RDC NEWS DIGEST
MARLEANNA SOTO JOINS RDC STAFF
Life-long Alaskan Marleanna Soto has assumed the position of RDC Projects Coordinator/AMEREF Development Director. The position was modified after Jason Brune was selected as Executive Director of RDC, and Lee Clune as Executive Director of AMEREF. Soto was born in Nome and earned a Bachelor’s degree in Business Administration from the University of Alaska-Anchorage.
Soto worked previously for Tesoro in retail operations, and at the Arc of Anchorage in business and administration. Soto will be working on issues for RDC, and fundraising for AMEREF. Contact Soto at email@example.com or 276-0700 ext. 4.
KENSINGTON MINE PERMIT STRUCK DOWN BY COURT
The Kensington gold mine project near Juneau is in jeopardy after the Ninth Circuit Court of Appeals struck down a lower court ruling that had upheld a key U.S. Army Corps of Engineers permit that would have allowed Coeur Alaska to use Lower Slate Lake for tailings disposal.
The appeals court said the tailings would contain concentrations of potentially hazardous materials and that the Environmental Protection Agency, not the Corps, has jurisdiction over the permit.
The decision sets a precedent in potentially denying mining operations from storing tailings in ponds, lakes and other water bodies. It could have severe implications for other major mining prospects across Alaska.
Before the appeal was filed by the Southeast Alaska Conservation Council and other environmental groups, the mine was expected to open later this year, employing hundreds of local residents and giving a significant boost to the Southeast Alaska economy. Construction had been underway at the proposed mine with some 400 people working on the project.
The appeals court also overturned a Native corporation’s permit for a dock to ferry workers to and from the mine and the Forest Service Record of Decision authorizing the mine.
An appeal to the U.S. Supreme Court is being considered by the mining company. The state intervened in the case last year in support of the Corps’ permit. That permit would have allowed for the discharge of processed water into the 23-acre lake. Coeur said the tailings would not cause long-term harm to resident fish in the lake, which would ultimately be restored to a more productive condition.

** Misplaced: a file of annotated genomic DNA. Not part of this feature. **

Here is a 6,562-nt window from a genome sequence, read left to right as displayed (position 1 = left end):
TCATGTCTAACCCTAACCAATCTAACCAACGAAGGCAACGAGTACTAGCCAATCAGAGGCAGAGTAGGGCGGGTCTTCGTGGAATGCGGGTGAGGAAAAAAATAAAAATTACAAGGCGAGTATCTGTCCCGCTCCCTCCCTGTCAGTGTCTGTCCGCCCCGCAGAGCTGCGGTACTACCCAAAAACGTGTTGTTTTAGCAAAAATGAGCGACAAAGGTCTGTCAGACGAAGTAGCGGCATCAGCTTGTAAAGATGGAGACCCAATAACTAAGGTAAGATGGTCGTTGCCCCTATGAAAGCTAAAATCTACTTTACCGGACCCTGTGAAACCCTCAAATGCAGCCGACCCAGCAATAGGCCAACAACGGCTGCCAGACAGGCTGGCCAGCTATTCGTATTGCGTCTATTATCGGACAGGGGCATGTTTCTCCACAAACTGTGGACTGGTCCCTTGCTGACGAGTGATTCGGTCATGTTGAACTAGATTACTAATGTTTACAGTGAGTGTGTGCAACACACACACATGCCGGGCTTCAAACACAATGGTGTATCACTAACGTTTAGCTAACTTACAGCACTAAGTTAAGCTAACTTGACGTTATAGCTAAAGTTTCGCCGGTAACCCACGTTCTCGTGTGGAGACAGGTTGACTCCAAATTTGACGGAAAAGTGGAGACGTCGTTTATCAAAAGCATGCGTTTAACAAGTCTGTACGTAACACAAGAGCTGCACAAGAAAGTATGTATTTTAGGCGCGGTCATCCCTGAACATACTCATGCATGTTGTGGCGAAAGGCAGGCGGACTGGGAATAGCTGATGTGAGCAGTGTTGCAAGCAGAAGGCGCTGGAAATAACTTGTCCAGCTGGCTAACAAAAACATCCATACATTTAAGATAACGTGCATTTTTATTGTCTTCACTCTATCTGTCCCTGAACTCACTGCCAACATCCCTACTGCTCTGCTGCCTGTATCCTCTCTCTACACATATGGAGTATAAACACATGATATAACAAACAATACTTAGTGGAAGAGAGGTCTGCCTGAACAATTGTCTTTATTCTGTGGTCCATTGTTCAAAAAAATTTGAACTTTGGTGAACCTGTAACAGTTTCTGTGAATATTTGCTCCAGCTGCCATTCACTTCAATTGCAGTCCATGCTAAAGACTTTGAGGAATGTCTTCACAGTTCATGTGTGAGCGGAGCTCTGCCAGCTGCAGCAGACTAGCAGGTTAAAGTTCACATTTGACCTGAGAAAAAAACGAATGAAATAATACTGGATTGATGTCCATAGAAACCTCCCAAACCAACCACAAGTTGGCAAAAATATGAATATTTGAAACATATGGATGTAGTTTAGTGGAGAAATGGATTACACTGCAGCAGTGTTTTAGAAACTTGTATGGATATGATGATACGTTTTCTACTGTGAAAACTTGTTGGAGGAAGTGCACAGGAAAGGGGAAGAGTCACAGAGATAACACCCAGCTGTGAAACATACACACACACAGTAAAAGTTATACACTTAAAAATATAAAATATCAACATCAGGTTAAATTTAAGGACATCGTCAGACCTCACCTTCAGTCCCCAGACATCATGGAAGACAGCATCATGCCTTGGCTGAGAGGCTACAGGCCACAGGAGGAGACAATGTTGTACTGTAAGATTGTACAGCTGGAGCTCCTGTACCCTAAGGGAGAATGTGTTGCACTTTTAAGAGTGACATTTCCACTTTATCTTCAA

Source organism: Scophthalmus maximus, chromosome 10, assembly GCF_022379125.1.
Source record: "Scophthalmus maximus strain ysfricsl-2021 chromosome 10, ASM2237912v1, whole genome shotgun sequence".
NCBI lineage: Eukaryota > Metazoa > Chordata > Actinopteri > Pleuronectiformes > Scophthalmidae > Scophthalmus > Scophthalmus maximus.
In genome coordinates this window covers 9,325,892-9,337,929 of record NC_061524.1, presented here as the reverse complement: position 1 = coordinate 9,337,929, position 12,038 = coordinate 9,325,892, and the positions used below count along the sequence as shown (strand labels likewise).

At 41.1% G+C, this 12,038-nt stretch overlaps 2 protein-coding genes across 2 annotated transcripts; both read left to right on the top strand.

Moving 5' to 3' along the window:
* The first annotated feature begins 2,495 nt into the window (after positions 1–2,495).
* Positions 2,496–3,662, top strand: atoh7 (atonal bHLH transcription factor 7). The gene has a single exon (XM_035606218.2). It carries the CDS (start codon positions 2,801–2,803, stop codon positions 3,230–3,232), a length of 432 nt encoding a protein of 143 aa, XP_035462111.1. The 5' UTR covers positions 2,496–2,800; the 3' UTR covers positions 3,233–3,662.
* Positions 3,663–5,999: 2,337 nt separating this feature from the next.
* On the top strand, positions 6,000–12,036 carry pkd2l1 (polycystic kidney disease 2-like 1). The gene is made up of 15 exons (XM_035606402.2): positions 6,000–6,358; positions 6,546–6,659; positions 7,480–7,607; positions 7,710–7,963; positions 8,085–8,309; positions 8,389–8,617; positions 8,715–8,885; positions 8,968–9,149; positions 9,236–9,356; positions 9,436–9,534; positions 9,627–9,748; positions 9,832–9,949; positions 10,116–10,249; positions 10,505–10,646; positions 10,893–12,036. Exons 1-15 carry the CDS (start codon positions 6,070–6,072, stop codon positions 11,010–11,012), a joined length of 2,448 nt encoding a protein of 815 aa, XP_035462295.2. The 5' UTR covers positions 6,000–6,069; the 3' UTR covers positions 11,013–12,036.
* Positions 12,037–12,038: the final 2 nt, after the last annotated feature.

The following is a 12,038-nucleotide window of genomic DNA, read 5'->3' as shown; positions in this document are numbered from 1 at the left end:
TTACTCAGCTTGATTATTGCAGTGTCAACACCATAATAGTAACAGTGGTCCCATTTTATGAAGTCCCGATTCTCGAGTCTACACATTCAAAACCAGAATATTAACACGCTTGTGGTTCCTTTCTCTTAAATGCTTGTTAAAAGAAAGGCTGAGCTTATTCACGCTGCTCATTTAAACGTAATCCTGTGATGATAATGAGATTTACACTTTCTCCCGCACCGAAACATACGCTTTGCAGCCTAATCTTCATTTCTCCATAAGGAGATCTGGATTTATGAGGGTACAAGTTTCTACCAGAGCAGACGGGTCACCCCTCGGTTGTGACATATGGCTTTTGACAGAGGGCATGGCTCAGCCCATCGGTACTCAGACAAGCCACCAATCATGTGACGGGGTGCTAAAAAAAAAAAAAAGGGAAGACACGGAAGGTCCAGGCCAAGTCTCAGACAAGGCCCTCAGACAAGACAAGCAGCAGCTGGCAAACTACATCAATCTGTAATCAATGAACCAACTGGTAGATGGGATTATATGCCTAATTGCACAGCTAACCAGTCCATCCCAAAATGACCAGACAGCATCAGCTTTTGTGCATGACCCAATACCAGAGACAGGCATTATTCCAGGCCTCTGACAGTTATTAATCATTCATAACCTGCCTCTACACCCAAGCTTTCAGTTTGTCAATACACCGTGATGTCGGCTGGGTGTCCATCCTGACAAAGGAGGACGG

The Corps and the Forest Service had both found in their initial decision that Lower Slate Lake was the environmentally-preferred alternative over a much more expensive dry-stack tailings option. Coeur has been working to develop the Kensington mine for nearly two decades and has spent over $200 million on the project. The approved plan struck down by the court reflected the collective expertise of dozens of independent scientists and engineers whose work went into more than 900 studies.
At this point, construction at the mine is 85 percent completed with the mill standing at 95 percent completion.
PETITION SEEKS TO LIST YELLOW-BILLED LOON ON ESA
The U.S. Fish and Wildlife Service (FWS) announced that a petition to list the Yellow-billed Loon (YBLO) under the Endangered Species Act (ESA) might be justified.
The petition, submitted in 2004, has resulted in the development and implementation of a Conservation Agreement for the YBLO. The findings are based on research done primarily in Alaska.
Roughly only one quarter of the world population of YBLOs breed in Alaska, primarily in northern, coastal and low-lying areas, especially in the National Petroleum Reserve where 75 percent of the Alaska breeding population is found.
An ESA listing of the YBLO could severely restrict and reduce development of natural resources across Alaska. Data supporting the petition, provided mainly by the Center for Biological Diversity and other environmental groups, indicate the decline in YBLO population is partly due to resource development in breeding grounds.
However, records indicate an increase of over 25% in the number of nests in the Colville River Delta was observed from 1983 to 2003, despite development in that area.
FWS is seeking additional information from interested parties. The comment period ends on August 28, 2007.
BRADY TO RETIRE; CROCKETT TO LEAD AOGA
Judy Brady, Executive Director of the Alaska Oil and Gas Association (AOGA), has announced her retirement after 14 years with the association.
AOGA’s Board of Directors has named Deputy Director Marilyn Crockett to the position of Executive Director effective July 1, 2007, which will be 37 years to the day she was hired by the association.
“Marilyn will be an outstanding spokesperson for the Oil and Gas Association,” Brady said. “She has extensive knowledge of the industry and the State of Alaska and is highly respected.”
Brady started her career as a news editor for the Fairbanks Daily News-Miner in 1963. Since then she has held policy management positions with the federal and state governments, as well as the private sector. In 1973 she was named Chief Administrative Judge for the Alaska Native Claims Appeals Board in the U.S. Department of the Interior. She was the Commissioner of the Alaska Department of Natural Resources under Governor Steve Cowper and led the Alaska Bond Bank Authority.
COAL CLASSIC GOLF TOURNAMENT RAISES FUNDS
RDC Board member Jeff Foley, Calista Corporation, participates in the 15th Annual Alaska Coal Classic Golf Tournament June 13 at the Anchorage Golf Course in support of AMEREF. The event raised funds for resource educa-tion in Alaska schools. A list of the many generous sponsors and pictures of the event may be found at: www.ameref.org/coalclassic/